jr_tech
06-14-2017, 12:04 AM
Zenith Electronics is still around, a wholly owned subsidiary of LG Electronics, which bought Zenith little by little.....

Apparently still active in the US mostly as an R&D facility. You can thank them for ATSC 3.0!

http://www.zenith.com/technology/

jr

Findm-Keepm
06-14-2017, 02:55 PM
Apparently still active in the US mostly as an R&D facility. You can thank them for ATSC 3.0!

http://www.zenith.com/technology/

jr

If you recall, Zenith was the forerunner of HDTV, pay-per-view, and subscription TV. Remember the Zenith SSAV cable descramblers?

http://www.americanradiohistory.com/hd2/IDX-Consumer/Archive-Radio-Electronics-IDX/IDX/90s/1995/EN-1995-10-OCR-Page-0008.pdf

http://www.americanradiohistory.com/hd2/IDX-Consumer/Archive-Radio-Electronics-IDX/IDX/80s/1989/Radio-Electronics-1989-02-OCR-Page-0008.pdf

http://www.americanradiohistory.com/hd2/IDX-Consumer/Archive-Radio-Electronics-IDX/IDX/90s/1991/Radio-Electronics-1991-05-OCR-Page-0006.pdf#search=%22zenith%20high%20definition%22

Jeffhs
06-14-2017, 09:15 PM
Yes, I do recall the Zenith SSAVI descrambler units, made for use with cable TV systems of the '70s or so to descramble, for a fee, pay-TV movie channels and such. (A subscription TV channel in Cleveland in the late '70s-'80s used a version of these descramblers to unscramble their STV services, called Preview; the service also made use of a special cut-to-channel TV antenna just for that station, channel 61.)

However, my point was that Zenith is in fact out of business as far as the manufacture of TVs is concerned. As I mentioned, their name and logo were still being used on television sets made by Goldstar as late as the late '90s and the first couple of years of the 21st century.

I remember reading about the Zenith Radio Corporation's first (and only, to the best of my knowledge) attempt at pay TV, known as Phonevision. (I knew someone in the '70s who had a 1954 Zenith console b&w TV with a Phonevision socket, but to the best of my knowledge the person, who lived in suburban Cleveland, never used it and may not have even been aware of Phonevision at that time.) This system may have worked well at the time (1950s), given the state of the art then, but in all honesty, today's pay TV services would almost literally run rings around Phonevision (if the latter were still in existence, which of course it isn't), since they can provide better pictures (in color, for one thing) and more features than could Zenith's system.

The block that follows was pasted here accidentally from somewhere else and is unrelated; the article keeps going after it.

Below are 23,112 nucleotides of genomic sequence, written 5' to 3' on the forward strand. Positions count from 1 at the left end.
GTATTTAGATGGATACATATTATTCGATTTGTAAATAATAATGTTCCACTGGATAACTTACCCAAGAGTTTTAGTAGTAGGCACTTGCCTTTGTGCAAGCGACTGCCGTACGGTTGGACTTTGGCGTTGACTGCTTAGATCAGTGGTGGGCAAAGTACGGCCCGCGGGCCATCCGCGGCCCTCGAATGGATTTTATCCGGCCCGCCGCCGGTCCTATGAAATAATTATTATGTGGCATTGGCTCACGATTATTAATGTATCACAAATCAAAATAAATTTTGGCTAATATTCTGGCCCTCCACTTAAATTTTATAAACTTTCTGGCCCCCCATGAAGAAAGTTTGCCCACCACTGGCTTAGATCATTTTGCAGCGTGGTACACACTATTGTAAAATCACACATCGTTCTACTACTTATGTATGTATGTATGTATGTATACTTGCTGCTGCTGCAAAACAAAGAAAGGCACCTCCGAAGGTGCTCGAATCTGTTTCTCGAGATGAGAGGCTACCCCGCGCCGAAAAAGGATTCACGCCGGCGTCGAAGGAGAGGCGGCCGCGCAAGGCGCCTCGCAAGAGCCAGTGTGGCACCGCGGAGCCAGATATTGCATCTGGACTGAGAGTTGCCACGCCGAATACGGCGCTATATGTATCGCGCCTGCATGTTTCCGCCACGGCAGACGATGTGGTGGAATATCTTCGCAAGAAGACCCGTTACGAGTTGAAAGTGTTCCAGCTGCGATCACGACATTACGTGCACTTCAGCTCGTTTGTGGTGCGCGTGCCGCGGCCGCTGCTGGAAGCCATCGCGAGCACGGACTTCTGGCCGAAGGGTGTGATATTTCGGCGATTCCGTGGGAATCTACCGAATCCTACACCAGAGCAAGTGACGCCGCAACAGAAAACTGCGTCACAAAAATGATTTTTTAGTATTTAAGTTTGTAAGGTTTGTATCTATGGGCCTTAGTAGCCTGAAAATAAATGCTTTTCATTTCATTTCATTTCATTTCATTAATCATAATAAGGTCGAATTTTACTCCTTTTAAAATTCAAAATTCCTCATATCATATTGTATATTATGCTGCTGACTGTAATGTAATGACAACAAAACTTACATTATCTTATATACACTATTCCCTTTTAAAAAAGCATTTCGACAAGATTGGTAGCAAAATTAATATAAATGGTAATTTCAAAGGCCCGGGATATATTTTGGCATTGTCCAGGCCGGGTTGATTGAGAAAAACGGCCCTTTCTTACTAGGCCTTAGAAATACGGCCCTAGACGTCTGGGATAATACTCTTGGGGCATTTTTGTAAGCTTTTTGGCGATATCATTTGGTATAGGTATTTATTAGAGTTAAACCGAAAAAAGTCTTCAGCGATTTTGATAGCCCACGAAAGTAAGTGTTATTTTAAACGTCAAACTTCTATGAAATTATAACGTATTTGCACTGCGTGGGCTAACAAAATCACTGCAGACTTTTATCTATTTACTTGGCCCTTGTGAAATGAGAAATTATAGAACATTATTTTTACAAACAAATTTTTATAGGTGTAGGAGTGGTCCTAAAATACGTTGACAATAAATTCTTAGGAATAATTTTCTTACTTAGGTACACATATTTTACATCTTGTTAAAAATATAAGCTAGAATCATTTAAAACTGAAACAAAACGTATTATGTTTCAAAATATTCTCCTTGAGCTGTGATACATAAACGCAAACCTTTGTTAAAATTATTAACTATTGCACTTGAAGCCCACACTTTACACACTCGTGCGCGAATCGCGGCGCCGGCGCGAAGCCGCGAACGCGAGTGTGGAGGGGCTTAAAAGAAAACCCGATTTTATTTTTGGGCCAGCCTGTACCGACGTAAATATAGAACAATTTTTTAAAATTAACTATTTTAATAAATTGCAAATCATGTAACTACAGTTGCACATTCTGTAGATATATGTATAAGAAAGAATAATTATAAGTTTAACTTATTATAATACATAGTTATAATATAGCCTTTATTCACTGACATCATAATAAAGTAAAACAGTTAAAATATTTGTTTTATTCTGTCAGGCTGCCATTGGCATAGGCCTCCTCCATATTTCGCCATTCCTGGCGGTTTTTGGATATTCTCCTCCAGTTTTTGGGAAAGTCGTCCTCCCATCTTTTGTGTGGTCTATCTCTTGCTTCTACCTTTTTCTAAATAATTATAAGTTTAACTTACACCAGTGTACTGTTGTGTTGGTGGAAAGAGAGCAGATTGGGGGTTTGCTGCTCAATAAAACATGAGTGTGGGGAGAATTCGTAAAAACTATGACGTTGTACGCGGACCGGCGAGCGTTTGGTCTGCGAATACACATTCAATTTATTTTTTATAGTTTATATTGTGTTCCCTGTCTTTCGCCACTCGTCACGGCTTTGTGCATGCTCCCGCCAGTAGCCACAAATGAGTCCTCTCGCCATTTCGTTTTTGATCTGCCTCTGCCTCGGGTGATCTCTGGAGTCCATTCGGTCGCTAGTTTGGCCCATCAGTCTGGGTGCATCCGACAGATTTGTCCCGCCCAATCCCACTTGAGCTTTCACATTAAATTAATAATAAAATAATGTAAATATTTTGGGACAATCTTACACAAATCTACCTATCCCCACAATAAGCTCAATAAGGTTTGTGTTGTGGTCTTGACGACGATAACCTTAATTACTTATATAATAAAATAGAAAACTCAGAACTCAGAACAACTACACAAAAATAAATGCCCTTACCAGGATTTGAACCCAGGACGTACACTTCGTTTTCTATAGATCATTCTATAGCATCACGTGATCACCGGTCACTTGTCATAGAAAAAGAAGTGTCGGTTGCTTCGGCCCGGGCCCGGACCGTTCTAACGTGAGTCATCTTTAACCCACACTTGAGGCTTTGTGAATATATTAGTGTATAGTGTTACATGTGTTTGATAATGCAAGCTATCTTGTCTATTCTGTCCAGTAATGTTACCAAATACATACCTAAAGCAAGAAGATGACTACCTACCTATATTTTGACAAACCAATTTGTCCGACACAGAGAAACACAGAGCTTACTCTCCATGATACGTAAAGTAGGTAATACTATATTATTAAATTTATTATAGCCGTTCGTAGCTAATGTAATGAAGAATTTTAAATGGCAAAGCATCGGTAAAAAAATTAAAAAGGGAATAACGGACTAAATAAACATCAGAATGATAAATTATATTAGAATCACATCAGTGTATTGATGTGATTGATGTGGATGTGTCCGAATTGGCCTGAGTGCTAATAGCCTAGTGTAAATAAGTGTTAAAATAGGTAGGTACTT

I was not aware, however, that Zenith's R&D division was responsible in large part for ATSC 3.0, the new DTV standard. In fact, I was not aware, until I read the posts following mine in which the statement was made that Zenith is still very much alive and well in the 21st century (albeit no longer as a television manufacturer), and that the company was instrumental in the creation of the new DTV standard. I looked at Zenith's website before starting to write this and was amazed at what the company is still up to in this century, after thinking for years that Zenith was dead, never to return.

Thanks so much for letting me know that Zenith, which for decades was my favorite make of TV and stereo gear, is still alive and well in 2017 (and I hope for many years to come), although not as a manufacturer of TV sets or other home-entertainment gear. I knew Zenith's TV manufacturing plant, now (late '90s-early 21st century) making Goldstar TVs under their own brand, was in trouble ("the handwriting was on the wall", so to speak) when I read about the company's last TVs, made in the late '90s-early 21st century, having problems with CRTs that shorted after one or two years, taking the set's entire video chain with them; I recall as well that these sets had HV regulation and other problems. :no: